Shadow Education Minister, Suzy Davies AM (Con, South Wales West) made the case for history remaining a distinct academic discipline and subject. Too many teachers in schools were already teaching outside their speciality – something AMs have been told isn’t the best experience for pupils – but the new curriculum is going to create a humanities area of learning which will encourage this arrangement.
Sian Gwenllian AM (Plaid, Arfon) stressed the need to build a body of dedicated resources on Welsh history to use in the classroom – and there have been moved towards that via Hwb.
History “not a matter of one lesson or one subject”
Education Minister, Kirsty Williams (Lib Dem, Brecon & Radnor), told the chamber that one of the new curriculum’s key themes is cynefin (English: “habitat”)– developing an understanding of identity and place.
“Analysing, understanding and questioning the histories and stories of Wales, our communities and our neighbours should not and cannot be limited to a history lesson….Therefore, it’s interesting to note that….I couldn’t find a single reference to literature, sport, film or drama. And that’s a real shame, as it gives the impression that history – or more accurately, histories – is only a matter for one lesson and one subject.”
– Education Minister, Kirsty Williams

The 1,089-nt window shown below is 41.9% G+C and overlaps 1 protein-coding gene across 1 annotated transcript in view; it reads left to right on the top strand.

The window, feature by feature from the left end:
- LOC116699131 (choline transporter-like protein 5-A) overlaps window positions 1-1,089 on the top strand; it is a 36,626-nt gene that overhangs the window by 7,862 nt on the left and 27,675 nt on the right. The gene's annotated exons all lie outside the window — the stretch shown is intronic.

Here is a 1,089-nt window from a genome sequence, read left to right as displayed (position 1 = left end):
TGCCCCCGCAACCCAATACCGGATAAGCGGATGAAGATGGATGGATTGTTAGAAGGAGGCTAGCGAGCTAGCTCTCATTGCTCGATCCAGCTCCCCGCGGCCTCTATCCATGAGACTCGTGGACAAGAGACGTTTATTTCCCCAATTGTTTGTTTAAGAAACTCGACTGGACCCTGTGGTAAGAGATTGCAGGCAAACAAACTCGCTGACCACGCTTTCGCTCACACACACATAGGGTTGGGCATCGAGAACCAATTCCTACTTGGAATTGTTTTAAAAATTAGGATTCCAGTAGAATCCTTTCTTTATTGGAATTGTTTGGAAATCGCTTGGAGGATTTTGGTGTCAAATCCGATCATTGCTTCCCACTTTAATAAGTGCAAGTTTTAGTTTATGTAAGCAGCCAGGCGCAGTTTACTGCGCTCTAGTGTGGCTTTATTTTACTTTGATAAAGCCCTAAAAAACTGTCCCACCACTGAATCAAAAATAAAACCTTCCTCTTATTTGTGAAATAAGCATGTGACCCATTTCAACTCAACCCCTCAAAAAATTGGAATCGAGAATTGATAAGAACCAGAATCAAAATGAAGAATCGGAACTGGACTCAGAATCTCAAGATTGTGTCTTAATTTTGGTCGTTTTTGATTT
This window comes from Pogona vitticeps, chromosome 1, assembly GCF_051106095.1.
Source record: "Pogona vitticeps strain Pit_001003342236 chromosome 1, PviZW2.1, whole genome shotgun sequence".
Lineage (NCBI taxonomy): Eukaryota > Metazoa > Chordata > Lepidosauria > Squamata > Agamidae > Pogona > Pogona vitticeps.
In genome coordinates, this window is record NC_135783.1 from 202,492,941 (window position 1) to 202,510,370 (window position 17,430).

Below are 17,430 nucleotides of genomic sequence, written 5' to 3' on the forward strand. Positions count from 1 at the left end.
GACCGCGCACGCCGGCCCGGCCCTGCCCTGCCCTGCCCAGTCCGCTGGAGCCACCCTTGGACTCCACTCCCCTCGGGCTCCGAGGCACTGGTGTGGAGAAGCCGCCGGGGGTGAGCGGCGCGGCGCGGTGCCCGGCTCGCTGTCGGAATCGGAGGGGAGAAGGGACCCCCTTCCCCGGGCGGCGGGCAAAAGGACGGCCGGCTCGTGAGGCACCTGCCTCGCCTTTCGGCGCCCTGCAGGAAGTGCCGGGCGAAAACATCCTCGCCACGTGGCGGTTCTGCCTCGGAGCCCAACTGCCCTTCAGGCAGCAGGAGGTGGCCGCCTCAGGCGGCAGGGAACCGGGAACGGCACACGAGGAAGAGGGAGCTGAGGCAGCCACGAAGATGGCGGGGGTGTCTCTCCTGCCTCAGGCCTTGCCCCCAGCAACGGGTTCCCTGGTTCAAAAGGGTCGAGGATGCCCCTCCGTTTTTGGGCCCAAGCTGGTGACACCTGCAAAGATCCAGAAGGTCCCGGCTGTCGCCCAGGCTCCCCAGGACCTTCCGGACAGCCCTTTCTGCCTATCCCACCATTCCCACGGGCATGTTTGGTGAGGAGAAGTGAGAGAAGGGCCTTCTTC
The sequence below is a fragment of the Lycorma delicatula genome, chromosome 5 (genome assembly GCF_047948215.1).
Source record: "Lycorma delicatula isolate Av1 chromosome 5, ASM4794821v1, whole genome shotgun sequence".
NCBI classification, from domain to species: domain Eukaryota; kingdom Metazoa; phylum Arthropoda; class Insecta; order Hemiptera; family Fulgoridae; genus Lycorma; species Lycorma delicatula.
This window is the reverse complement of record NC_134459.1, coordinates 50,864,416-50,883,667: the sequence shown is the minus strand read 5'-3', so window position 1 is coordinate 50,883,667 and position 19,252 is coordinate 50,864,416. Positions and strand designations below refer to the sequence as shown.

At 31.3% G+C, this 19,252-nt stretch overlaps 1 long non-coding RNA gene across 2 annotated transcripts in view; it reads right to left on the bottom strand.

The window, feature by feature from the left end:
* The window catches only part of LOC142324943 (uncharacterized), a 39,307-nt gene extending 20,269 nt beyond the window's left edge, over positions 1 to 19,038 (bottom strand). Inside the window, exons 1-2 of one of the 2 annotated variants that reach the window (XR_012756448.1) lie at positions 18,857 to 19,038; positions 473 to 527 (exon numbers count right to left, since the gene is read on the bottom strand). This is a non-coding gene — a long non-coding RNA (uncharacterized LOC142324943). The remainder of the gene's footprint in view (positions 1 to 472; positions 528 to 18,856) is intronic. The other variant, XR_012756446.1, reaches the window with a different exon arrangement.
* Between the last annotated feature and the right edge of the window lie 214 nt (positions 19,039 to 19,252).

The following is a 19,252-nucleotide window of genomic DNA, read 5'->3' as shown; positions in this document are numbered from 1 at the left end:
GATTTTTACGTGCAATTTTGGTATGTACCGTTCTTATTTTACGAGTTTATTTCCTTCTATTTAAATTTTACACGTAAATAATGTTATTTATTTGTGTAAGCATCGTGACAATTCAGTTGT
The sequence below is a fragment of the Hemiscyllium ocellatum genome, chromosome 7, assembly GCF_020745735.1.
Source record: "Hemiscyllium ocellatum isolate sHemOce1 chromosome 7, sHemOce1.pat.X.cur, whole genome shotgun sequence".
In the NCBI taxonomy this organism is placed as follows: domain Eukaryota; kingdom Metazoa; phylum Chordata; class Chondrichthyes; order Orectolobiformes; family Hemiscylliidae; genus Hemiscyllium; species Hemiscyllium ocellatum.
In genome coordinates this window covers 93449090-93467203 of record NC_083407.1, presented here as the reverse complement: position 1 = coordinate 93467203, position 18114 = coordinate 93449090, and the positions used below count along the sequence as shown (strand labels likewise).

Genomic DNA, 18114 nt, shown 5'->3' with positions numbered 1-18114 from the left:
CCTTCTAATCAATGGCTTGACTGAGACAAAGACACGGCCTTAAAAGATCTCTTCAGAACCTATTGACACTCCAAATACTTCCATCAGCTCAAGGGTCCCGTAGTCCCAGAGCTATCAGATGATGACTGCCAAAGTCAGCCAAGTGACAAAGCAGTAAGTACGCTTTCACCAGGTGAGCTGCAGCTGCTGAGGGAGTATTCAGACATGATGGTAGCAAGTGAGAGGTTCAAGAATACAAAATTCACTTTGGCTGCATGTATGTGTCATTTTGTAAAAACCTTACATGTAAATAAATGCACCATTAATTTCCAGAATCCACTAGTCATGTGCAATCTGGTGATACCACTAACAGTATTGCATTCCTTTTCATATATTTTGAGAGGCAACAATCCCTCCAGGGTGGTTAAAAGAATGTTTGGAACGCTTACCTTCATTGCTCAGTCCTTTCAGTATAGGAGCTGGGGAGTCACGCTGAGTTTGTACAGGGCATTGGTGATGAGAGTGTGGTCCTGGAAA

She had sympathy with the recommendation that a specific body of key events and topics be studied by all learners, but it was rejected to ensure teachers have the flexibility to tailor lessons as they see fit, including the inclusion of local history.
She promised that new teaching resources referring to key events and topics in Welsh history will be made available – though a lack of resources wasn’t said by the Learned Society of Wales to be a particular issue (presumably meaning there’s plenty of it, but it’s not easily accessible or suitable for whatever reason).
More consideration needed towards the mental health impact of skin conditions
87% of dermatologists surveyed for the Skin Foundation said not enough importance was placed on the mental health of skin disease patients.
A number of dermatology patients told BBC Wales that they were never offered mental health support despite their conditions – ranging from psoriasis, eczema and skin-picking disorder dermatillomania – often having a serious emotional impact or a psychological cause.
The joint-chair of the Royal College of GPs Wales said “GPs have 10-minute appointments most of the time, and that doesn’t give you long to cover the physical aspects of disease and the underlying psychological disorder. That’s where having continuity of care with a nurse and GP can be really helpful.”